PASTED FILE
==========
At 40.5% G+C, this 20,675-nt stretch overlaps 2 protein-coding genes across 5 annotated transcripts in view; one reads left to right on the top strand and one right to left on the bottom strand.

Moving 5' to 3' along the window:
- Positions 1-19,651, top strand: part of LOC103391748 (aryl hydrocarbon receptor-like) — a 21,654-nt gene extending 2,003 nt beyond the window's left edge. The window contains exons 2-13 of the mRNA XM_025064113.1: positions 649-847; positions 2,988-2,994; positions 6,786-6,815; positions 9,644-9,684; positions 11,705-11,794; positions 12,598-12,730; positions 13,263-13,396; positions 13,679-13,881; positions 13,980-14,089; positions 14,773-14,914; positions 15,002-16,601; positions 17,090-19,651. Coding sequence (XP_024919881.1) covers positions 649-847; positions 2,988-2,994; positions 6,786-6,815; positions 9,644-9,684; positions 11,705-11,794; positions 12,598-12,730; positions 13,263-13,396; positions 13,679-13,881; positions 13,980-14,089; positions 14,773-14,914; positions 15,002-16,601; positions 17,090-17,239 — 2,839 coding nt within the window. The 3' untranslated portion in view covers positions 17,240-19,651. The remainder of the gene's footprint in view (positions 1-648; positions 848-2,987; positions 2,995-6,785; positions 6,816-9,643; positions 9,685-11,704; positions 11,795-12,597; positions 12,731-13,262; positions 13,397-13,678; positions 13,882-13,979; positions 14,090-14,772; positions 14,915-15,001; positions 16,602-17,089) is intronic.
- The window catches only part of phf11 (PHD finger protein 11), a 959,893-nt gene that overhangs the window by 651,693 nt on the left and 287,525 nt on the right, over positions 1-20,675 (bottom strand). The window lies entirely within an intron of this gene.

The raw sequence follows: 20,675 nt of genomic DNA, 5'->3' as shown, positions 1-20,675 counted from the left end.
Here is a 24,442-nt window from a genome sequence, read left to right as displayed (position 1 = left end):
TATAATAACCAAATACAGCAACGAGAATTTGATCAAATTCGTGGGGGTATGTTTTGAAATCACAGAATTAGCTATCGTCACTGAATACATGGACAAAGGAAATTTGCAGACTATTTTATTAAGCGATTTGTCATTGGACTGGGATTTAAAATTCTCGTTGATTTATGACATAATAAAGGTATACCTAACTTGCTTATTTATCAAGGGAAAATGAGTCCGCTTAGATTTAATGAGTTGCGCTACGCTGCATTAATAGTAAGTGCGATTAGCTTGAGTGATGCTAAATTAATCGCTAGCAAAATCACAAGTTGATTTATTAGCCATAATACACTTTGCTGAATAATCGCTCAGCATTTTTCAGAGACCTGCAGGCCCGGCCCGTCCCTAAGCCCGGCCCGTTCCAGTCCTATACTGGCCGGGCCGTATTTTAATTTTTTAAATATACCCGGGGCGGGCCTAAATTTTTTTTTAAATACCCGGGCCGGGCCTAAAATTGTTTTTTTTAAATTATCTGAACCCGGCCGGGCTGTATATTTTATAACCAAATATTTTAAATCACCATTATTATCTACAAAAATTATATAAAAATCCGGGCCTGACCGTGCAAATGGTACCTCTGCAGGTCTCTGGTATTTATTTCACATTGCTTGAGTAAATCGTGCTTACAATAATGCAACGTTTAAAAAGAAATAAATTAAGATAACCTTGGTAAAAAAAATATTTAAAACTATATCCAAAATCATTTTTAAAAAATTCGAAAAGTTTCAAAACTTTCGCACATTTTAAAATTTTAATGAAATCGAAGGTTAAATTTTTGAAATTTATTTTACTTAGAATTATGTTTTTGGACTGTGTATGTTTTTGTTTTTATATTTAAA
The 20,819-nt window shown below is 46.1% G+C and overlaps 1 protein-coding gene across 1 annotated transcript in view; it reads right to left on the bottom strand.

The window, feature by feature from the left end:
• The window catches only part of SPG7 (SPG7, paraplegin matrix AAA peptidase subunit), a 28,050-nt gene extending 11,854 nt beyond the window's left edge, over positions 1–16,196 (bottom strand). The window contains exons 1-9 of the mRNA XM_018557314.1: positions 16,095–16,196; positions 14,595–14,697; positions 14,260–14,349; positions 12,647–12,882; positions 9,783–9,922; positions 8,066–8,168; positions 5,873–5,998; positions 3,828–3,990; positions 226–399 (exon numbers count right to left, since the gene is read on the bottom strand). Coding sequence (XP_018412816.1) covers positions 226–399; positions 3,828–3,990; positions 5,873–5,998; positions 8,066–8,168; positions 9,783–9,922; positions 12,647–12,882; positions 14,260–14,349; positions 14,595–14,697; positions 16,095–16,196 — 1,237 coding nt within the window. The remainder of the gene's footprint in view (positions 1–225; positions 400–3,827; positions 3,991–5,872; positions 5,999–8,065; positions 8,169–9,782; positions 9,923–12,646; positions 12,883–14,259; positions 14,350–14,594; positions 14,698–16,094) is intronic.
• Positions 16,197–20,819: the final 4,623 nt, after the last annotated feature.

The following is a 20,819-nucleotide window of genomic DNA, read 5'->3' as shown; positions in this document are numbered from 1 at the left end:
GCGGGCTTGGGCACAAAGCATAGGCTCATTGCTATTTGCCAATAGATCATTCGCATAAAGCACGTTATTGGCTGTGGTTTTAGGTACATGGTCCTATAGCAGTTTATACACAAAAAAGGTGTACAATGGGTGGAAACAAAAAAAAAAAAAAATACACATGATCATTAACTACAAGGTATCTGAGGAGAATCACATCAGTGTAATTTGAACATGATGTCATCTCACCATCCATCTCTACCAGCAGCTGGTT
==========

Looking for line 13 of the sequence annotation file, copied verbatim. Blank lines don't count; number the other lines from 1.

GCGGGCTTGGGCACAAAGCATAGGCTCATTGCTATTTGCCAATAGATCATTCGCATAAAGCACGTTATTGGCTGTGGTTTTAGGTACATGGTCCTATAGCAGTTTATACACAAAAAAGGTGTACAATGGGTGGAAACAAAAAAAAAAAAAAATACACATGATCATTAACTACAAGGTATCTGAGGAGAATCACATCAGTGTAATTTGAACATGATGTCATCTCACCATCCATCTCTACCAGCAGCTGGTT